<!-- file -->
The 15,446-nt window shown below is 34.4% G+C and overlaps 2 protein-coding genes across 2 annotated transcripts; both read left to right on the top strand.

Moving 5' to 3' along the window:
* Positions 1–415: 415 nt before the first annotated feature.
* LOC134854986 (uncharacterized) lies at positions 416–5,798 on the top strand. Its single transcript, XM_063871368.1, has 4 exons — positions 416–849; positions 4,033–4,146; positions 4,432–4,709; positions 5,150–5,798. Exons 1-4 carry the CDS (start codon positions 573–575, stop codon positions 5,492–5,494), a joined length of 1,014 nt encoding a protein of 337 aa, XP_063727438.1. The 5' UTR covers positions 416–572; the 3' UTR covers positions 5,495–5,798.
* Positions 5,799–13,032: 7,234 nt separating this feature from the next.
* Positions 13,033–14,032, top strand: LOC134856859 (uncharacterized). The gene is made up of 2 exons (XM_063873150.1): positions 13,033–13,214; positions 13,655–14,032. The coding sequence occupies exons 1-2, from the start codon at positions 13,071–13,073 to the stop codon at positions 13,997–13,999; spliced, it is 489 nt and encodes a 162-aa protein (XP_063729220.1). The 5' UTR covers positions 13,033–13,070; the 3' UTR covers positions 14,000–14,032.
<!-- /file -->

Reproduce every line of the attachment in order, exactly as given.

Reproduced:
The 15,446-nt window shown below is 34.4% G+C and overlaps 2 protein-coding genes across 2 annotated transcripts; both read left to right on the top strand.

Moving 5' to 3' along the window:
* Positions 1–415: 415 nt before the first annotated feature.
* LOC134854986 (uncharacterized) lies at positions 416–5,798 on the top strand. Its single transcript, XM_063871368.1, has 4 exons — positions 416–849; positions 4,033–4,146; positions 4,432–4,709; positions 5,150–5,798. Exons 1-4 carry the CDS (start codon positions 573–575, stop codon positions 5,492–5,494), a joined length of 1,014 nt encoding a protein of 337 aa, XP_063727438.1. The 5' UTR covers positions 416–572; the 3' UTR covers positions 5,495–5,798.
* Positions 5,799–13,032: 7,234 nt separating this feature from the next.
* Positions 13,033–14,032, top strand: LOC134856859 (uncharacterized). The gene is made up of 2 exons (XM_063873150.1): positions 13,033–13,214; positions 13,655–14,032. The coding sequence occupies exons 1-2, from the start codon at positions 13,071–13,073 to the stop codon at positions 13,997–13,999; spliced, it is 489 nt and encodes a 162-aa protein (XP_063729220.1). The 5' UTR covers positions 13,033–13,070; the 3' UTR covers positions 14,000–14,032.